The problem I see with this thinking, is that it seems to assume that it’s more important to put people in empty churches than to be finding the best way to bring people to Jesus. If the best way to bring people to Jesus is to fill empty churches, then we should do it. But chances are, it’s not. The great tragedy of the empty church is not the unused resources, but the unreached people.

Now I would love to see empty churches full. I would love to see them full of people who love Jesus, who love the people around them and love the world they live in. And while I go to a church with empty seats in it (and there are plenty of empty seats in my church) I’ll do my best to fill them with people meeting Jesus, and people loving Jesus. But wherever I am, I’m going work to help people meet Jesus rather than get people to fill seats.

I’d rather waste a million dollars to save one person, than save a million dollars and lose one person.

Perhaps people aren’t concerned about the churches resources, but that’s what I hear when people start talking about empty seats and empty buildings.

New Churches Means New Ways of Doing Church

Starting a new church means they can do whatever they want to reach people with the gospel. There are lots of people who will not interact with established churches, they won’t step into a church building, and they see the church as completely irrelevant to them.

However, there may be a church planter out there who is planning exactly the kind of church that will speak to their needs and present the gospel in a way that is meaningful to them.

During the summit I heard about and met people who were doing church in all sorts of ways. Church in the pub, cafes that are churches, church that happens over a meal, church that happens with 6 people and church that happens with 600, church for artists, church for families, church for professionals, church for shift workers, church for retirees. People were thinking about all sorts of different ways to bring the gospel to people who haven’t yet heard it or responded to it. How many people will these churches reach who would never have been reached by churches that currently exist? It’s worth doing our best to reach whoever we can, whatever way we can.

New Churches Invigorate Old Churches

When new churches start, it’s good for the established churches. When a church gets to send people out to start a new church they get to participate in the mission of bringing people to Jesus. I may have said that it’s hard for established churches to be doing evangelism, but if churches plant churches, they’re doing evangelism. What better way for a church to reach more people than to send out people to reach more people? When a church plants churches, if done right, it can fill the church with energy and purpose. When a church exists to make more churches people can clearly see how they are growing and changing lives. They get to do evangelism in their church and support evangelism in the churches they’ve planted. It’s a double blessing! When people leave a church to start a new one, it allows the planting church to fill their place with more people who can be supporting the church plant and with more people who can one day go out and plant their own church. Church plants shouldn’t threaten established churches, but excite them as a chance to support new gospel work.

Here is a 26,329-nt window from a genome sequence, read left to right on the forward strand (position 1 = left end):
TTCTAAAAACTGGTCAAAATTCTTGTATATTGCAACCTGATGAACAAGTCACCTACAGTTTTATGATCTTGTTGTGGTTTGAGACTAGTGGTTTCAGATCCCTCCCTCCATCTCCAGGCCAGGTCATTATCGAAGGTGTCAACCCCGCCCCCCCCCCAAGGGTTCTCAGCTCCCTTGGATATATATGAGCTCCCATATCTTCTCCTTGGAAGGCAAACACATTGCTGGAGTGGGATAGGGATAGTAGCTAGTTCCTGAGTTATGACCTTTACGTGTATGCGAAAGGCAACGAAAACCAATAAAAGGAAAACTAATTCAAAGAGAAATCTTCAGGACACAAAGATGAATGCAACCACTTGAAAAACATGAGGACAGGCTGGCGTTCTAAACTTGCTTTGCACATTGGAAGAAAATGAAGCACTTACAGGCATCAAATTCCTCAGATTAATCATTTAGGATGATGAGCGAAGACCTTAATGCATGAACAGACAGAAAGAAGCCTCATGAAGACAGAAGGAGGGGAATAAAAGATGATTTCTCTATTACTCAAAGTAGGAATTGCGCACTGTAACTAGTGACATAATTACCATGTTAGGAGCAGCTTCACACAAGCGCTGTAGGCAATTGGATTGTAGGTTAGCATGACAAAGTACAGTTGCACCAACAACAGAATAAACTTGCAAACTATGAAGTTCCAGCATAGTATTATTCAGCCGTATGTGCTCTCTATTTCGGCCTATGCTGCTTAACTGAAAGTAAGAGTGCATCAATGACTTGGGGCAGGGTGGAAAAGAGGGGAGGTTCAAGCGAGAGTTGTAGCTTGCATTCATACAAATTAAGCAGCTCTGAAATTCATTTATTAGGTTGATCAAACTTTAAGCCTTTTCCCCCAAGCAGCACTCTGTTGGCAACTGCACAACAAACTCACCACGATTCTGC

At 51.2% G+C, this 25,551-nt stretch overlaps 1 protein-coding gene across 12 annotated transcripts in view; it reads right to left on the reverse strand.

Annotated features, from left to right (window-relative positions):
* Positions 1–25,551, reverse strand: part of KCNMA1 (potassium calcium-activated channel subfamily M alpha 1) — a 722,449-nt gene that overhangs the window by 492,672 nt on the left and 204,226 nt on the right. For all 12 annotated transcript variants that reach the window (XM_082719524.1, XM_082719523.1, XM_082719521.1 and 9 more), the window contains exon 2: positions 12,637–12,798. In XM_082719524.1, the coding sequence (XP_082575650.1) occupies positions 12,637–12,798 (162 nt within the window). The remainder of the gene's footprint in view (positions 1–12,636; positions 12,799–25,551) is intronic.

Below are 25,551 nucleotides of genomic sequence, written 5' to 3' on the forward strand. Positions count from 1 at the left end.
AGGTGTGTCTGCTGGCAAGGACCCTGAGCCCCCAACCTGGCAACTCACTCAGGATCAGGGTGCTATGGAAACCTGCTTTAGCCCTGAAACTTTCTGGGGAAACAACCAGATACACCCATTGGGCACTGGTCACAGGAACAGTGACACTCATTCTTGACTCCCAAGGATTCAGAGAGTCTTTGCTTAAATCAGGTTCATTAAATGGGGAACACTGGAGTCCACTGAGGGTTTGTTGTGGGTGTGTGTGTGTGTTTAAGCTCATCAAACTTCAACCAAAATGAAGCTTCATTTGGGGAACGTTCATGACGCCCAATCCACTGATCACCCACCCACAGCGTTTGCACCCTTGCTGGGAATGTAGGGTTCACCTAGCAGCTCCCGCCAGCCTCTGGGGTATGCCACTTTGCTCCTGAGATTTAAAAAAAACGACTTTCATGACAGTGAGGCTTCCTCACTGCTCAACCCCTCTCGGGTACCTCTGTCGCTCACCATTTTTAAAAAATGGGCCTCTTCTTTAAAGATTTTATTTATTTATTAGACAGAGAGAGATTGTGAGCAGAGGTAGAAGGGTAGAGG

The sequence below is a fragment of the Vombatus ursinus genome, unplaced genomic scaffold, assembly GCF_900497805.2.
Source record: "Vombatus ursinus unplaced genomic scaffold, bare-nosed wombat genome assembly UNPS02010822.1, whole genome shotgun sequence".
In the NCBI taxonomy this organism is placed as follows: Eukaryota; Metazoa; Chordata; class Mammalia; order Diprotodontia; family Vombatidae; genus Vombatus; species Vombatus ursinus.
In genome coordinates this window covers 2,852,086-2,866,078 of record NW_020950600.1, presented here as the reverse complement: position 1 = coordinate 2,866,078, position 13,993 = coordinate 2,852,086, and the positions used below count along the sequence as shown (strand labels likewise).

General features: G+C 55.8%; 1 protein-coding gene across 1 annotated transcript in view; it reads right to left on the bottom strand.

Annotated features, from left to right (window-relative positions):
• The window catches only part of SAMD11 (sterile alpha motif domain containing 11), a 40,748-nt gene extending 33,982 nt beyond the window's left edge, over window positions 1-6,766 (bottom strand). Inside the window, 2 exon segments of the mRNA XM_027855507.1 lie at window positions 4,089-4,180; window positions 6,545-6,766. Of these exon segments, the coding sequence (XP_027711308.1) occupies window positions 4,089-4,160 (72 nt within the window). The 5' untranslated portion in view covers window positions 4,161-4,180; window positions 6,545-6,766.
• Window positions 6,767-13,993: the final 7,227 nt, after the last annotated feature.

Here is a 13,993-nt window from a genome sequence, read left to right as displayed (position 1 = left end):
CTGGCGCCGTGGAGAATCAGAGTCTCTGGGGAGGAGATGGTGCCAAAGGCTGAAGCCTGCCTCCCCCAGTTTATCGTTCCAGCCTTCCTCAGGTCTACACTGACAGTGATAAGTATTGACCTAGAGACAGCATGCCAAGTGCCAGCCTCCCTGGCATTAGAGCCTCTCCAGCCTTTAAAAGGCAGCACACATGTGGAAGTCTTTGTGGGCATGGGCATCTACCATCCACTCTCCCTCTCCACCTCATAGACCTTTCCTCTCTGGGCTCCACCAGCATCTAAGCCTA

I'm thankful that my current churches leadership feels just this way about planting churches. They're keen and I'm keen.

Church planting is good for the gospel and good for the established church.


So there are my reasons for planting churches even though we currently have lots of churches.

Having said all that, I want to stress, I don’t think established churches are a lost cause. They’re not by any means. I love the established church. I’ve spent all my life in established churches. I don’t think established churches are ineffective. I’ve seen people saved, lives changed, and much love given and received in established churches. The vast majority of the ministry I’ve done in my life is in the context of established churches.

In the end for me, the reason for starting a new church isn’t really about any of the above arguments (though they all help), but it’s about obedience. Like I said before, I’ve been called to plant a new church, and so I will. Were I called to go to a big, vibrant, growing church, I would. Were I called to go to a small, struggling church, I would. God can work, will work, and is working in all kinds of churches, young, old, big, small, growing, shrinking, conservative, liberal and everything in between. So I’m trusting God to work in this church I’m planting, and I’m trusting him to work in yours. He’s a good God and he’ll reach all kinds of people in all kinds of ways. And that’s pretty good.

Finally I think it’s worth saying that all churches were once church plants. If you go to church, there was a point in time where someone said about your church “I’m going to plant a church.” And chances are there was someone who said to that person “What do we need a new church for, we already have enough churches.” But they did it anyway. And now your life has been changed because they saw the need for more churches. The churches that are planted today will be the established churches tomorrow and people will leave them to plant new ones. It’s my hope that the church that I have the privilege of planting with a whole bunch wonderful people, will be sending people out to keep planting churches and keep finding new ways to bring the love of Jesus to bear in this world that desperately needs him.